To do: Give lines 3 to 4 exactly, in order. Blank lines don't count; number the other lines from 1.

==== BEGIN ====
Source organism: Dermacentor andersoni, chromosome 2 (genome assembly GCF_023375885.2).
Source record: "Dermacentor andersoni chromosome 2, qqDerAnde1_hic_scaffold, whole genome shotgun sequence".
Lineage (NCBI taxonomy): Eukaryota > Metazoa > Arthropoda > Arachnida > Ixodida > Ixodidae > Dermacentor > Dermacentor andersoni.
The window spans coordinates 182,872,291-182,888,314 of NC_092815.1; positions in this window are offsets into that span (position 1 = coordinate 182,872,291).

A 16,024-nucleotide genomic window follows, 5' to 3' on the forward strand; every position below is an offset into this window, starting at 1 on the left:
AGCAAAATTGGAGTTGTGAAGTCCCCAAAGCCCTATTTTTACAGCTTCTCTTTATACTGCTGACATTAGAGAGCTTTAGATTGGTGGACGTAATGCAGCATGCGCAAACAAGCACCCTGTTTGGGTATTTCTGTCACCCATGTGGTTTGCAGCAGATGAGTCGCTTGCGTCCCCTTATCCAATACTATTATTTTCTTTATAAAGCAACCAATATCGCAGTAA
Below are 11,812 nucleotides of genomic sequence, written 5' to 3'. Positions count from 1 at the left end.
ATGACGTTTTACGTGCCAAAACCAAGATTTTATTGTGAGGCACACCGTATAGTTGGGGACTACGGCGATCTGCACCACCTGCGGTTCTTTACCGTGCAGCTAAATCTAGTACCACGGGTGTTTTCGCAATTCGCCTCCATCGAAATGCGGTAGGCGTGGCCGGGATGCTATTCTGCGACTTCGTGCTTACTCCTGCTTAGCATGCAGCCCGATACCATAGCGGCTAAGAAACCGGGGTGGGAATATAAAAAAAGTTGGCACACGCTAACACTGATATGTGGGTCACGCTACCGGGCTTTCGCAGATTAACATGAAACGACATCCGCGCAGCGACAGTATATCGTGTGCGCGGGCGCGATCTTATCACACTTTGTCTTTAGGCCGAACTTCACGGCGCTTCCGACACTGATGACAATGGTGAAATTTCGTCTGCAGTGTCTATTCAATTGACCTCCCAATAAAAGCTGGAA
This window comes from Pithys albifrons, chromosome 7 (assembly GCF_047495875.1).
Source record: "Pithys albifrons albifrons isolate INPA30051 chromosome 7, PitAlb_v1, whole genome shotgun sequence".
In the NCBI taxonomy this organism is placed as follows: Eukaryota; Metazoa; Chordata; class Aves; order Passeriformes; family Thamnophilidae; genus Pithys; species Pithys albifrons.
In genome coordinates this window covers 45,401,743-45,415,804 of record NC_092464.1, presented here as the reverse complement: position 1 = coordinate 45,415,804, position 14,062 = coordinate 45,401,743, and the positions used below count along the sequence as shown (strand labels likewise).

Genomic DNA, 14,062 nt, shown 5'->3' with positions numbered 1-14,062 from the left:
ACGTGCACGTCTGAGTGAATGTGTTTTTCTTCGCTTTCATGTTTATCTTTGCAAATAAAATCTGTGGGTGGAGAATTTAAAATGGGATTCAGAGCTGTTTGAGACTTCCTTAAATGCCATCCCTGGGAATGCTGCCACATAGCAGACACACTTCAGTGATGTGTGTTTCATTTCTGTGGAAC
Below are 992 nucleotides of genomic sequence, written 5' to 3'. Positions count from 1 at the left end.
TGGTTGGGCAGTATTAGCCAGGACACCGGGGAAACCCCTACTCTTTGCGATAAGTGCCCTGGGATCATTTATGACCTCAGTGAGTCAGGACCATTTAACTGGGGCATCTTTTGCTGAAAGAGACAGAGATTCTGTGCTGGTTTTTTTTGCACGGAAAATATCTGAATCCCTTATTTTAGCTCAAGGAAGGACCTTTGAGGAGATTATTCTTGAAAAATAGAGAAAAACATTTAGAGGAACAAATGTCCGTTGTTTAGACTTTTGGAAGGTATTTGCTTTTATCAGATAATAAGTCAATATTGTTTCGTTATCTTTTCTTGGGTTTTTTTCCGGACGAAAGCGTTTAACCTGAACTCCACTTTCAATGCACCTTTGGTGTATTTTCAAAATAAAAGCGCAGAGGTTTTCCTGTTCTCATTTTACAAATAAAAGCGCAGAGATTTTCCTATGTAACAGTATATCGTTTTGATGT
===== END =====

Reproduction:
Lineage (NCBI taxonomy): Eukaryota > Metazoa > Arthropoda > Arachnida > Ixodida > Ixodidae > Dermacentor > Dermacentor andersoni.
The window spans coordinates 182,872,291-182,888,314 of NC_092815.1; positions in this window are offsets into that span (position 1 = coordinate 182,872,291).